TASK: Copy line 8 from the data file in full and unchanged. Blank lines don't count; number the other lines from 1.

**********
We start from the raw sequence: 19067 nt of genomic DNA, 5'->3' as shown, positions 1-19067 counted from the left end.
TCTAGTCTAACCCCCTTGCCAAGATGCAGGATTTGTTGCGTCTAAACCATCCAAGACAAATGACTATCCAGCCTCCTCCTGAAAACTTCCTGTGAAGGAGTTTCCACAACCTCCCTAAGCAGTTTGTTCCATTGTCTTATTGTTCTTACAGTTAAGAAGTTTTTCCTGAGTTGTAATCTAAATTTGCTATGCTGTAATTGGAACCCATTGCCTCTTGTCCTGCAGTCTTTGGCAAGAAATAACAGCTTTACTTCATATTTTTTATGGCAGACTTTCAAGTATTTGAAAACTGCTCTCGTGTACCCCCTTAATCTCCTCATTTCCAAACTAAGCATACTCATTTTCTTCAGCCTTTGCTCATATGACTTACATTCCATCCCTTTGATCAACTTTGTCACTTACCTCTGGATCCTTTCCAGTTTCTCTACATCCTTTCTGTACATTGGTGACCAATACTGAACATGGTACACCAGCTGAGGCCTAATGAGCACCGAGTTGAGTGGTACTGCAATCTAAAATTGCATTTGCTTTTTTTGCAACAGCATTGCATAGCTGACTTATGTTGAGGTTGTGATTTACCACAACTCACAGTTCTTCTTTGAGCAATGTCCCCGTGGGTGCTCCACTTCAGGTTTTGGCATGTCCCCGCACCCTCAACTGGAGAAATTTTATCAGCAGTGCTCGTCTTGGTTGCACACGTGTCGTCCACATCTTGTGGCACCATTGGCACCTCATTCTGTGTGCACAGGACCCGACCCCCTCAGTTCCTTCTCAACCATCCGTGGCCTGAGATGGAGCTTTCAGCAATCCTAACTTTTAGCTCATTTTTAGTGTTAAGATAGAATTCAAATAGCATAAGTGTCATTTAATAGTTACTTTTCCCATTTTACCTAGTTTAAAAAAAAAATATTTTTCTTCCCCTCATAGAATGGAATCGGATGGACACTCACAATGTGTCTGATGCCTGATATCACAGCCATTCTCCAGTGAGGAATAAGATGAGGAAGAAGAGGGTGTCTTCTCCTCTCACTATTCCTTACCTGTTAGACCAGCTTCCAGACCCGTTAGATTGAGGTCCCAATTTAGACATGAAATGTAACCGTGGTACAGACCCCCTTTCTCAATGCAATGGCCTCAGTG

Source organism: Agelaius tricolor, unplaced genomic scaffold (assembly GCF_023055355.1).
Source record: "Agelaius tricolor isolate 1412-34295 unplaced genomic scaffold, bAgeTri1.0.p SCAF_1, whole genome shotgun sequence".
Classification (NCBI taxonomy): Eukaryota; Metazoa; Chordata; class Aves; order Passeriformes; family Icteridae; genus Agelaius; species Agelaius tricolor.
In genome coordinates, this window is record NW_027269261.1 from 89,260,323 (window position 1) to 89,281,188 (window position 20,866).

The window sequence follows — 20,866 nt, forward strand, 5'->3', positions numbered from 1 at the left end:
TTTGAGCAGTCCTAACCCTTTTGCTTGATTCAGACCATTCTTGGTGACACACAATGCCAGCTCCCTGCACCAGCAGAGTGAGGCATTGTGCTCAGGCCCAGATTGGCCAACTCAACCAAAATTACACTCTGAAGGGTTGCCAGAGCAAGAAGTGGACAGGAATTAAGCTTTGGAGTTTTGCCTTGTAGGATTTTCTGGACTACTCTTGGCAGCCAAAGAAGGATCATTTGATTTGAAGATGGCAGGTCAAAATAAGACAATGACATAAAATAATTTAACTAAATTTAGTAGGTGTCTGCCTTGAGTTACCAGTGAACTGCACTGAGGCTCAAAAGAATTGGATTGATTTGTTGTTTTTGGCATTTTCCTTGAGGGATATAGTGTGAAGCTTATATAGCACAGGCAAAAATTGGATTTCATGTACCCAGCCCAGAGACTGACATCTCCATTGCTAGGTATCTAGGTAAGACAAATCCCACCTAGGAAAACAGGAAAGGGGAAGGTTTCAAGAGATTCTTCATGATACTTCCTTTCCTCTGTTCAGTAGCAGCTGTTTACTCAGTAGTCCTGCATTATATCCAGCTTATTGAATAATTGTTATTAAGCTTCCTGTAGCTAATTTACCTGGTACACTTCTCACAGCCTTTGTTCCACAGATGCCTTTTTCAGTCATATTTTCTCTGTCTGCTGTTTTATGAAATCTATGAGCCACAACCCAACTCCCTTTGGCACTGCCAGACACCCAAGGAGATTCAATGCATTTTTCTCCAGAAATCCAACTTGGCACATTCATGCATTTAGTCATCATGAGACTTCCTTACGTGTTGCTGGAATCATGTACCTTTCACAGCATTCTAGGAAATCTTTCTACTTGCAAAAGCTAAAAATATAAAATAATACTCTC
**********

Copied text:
TTTGAGCAGTCCTAACCCTTTTGCTTGATTCAGACCATTCTTGGTGACACACAATGCCAGCTCCCTGCACCAGCAGAGTGAGGCATTGTGCTCAGGCCCAGATTGGCCAACTCAACCAAAATTACACTCTGAAGGGTTGCCAGAGCAAGAAGTGGACAGGAATTAAGCTTTGGAGTTTTGCCTTGTAGGATTTTCTGGACTACTCTTGGCAGCCAAAGAAGGATCATTTGATTTGAAGATGGCAGGTCAAAATAAGACAATGACATAAAATAATTTAACTAAATTTAGTAGGTGTCTGCCTTGAGTTACCAGTGAACTGCACTGAGGCTCAAAAGAATTGGATTGATTTGTTGTTTTTGGCATTTTCCTTGAGGGATATAGTGTGAAGCTTATATAGCACAGGCAAAAATTGGATTTCATGTACCCAGCCCAGAGACTGACATCTCCATTGCTAGGTATCTAGGTAAGACAAATCCCACCTAGGAAAACAGGAAAGGGGAAGGTTTCAAGAGATTCTTCATGATACTTCCTTTCCTCTGTTCAGTAGCAGCTGTTTACTCAGTAGTCCTGCATTATATCCAGCTTATTGAATAATTGTTATTAAGCTTCCTGTAGCTAATTTACCTGGTACACTTCTCACAGCCTTTGTTCCACAGATGCCTTTTTCAGTCATATTTTCTCTGTCTGCTGTTTTATGAAATCTATGAGCCACAACCCAACTCCCTTTGGCACTGCCAGACACCCAAGGAGATTCAATGCATTTTTCTCCAGAAATCCAACTTGGCACATTCATGCATTTAGTCATCATGAGACTTCCTTACGTGTTGCTGGAATCATGTACCTTTCACAGCATTCTAGGAAATCTTTCTACTTGCAAAAGCTAAAAATATAAAATAATACTCTC